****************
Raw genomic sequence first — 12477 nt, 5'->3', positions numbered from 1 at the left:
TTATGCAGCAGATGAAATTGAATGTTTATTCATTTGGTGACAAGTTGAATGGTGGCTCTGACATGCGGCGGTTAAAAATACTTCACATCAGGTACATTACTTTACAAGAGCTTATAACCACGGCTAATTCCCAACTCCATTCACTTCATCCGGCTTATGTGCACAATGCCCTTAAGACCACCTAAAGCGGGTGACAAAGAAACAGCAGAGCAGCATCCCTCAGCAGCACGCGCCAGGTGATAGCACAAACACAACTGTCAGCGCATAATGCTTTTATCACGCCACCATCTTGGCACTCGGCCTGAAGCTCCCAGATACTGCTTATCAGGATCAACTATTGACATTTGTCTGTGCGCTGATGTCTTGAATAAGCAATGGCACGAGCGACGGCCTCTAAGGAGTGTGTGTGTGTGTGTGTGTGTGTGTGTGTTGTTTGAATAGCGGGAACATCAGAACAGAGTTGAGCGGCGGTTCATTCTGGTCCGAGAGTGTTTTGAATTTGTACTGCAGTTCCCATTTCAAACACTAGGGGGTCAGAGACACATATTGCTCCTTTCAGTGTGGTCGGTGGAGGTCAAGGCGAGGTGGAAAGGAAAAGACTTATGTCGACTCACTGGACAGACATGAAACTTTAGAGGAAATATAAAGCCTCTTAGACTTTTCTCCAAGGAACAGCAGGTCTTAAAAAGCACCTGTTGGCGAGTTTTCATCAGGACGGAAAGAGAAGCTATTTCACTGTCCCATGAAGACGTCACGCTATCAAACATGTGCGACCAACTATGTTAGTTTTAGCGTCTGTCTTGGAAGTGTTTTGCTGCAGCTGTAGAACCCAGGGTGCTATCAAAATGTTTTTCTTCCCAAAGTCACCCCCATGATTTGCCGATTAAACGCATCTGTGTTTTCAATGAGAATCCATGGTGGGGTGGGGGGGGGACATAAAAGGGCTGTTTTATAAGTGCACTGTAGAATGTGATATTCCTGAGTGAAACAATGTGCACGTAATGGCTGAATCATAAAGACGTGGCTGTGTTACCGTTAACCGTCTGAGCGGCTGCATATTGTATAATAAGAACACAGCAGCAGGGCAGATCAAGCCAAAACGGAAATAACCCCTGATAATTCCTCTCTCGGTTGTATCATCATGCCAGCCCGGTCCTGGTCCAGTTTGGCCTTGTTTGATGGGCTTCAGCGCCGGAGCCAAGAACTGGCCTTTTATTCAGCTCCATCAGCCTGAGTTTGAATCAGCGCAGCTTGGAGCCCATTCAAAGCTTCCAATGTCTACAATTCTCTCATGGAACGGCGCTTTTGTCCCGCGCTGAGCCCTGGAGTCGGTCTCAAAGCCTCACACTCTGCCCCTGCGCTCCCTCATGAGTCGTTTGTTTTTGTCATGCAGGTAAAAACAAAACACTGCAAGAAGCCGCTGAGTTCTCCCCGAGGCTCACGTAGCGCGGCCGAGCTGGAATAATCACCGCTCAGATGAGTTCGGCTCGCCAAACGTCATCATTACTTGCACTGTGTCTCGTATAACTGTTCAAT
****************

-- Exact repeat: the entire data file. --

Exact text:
Raw genomic sequence first — 12477 nt, 5'->3', positions numbered from 1 at the left:
TTATGCAGCAGATGAAATTGAATGTTTATTCATTTGGTGACAAGTTGAATGGTGGCTCTGACATGCGGCGGTTAAAAATACTTCACATCAGGTACATTACTTTACAAGAGCTTATAACCACGGCTAATTCCCAACTCCATTCACTTCATCCGGCTTATGTGCACAATGCCCTTAAGACCACCTAAAGCGGGTGACAAAGAAACAGCAGAGCAGCATCCCTCAGCAGCACGCGCCAGGTGATAGCACAAACACAACTGTCAGCGCATAATGCTTTTATCACGCCACCATCTTGGCACTCGGCCTGAAGCTCCCAGATACTGCTTATCAGGATCAACTATTGACATTTGTCTGTGCGCTGATGTCTTGAATAAGCAATGGCACGAGCGACGGCCTCTAAGGAGTGTGTGTGTGTGTGTGTGTGTGTGTGTGTTGTTTGAATAGCGGGAACATCAGAACAGAGTTGAGCGGCGGTTCATTCTGGTCCGAGAGTGTTTTGAATTTGTACTGCAGTTCCCATTTCAAACACTAGGGGGTCAGAGACACATATTGCTCCTTTCAGTGTGGTCGGTGGAGGTCAAGGCGAGGTGGAAAGGAAAAGACTTATGTCGACTCACTGGACAGACATGAAACTTTAGAGGAAATATAAAGCCTCTTAGACTTTTCTCCAAGGAACAGCAGGTCTTAAAAAGCACCTGTTGGCGAGTTTTCATCAGGACGGAAAGAGAAGCTATTTCACTGTCCCATGAAGACGTCACGCTATCAAACATGTGCGACCAACTATGTTAGTTTTAGCGTCTGTCTTGGAAGTGTTTTGCTGCAGCTGTAGAACCCAGGGTGCTATCAAAATGTTTTTCTTCCCAAAGTCACCCCCATGATTTGCCGATTAAACGCATCTGTGTTTTCAATGAGAATCCATGGTGGGGTGGGGGGGGGACATAAAAGGGCTGTTTTATAAGTGCACTGTAGAATGTGATATTCCTGAGTGAAACAATGTGCACGTAATGGCTGAATCATAAAGACGTGGCTGTGTTACCGTTAACCGTCTGAGCGGCTGCATATTGTATAATAAGAACACAGCAGCAGGGCAGATCAAGCCAAAACGGAAATAACCCCTGATAATTCCTCTCTCGGTTGTATCATCATGCCAGCCCGGTCCTGGTCCAGTTTGGCCTTGTTTGATGGGCTTCAGCGCCGGAGCCAAGAACTGGCCTTTTATTCAGCTCCATCAGCCTGAGTTTGAATCAGCGCAGCTTGGAGCCCATTCAAAGCTTCCAATGTCTACAATTCTCTCATGGAACGGCGCTTTTGTCCCGCGCTGAGCCCTGGAGTCGGTCTCAAAGCCTCACACTCTGCCCCTGCGCTCCCTCATGAGTCGTTTGTTTTTGTCATGCAGGTAAAAACAAAACACTGCAAGAAGCCGCTGAGTTCTCCCCGAGGCTCACGTAGCGCGGCCGAGCTGGAATAATCACCGCTCAGATGAGTTCGGCTCGCCAAACGTCATCATTACTTGCACTGTGTCTCGTATAACTGTTCAAT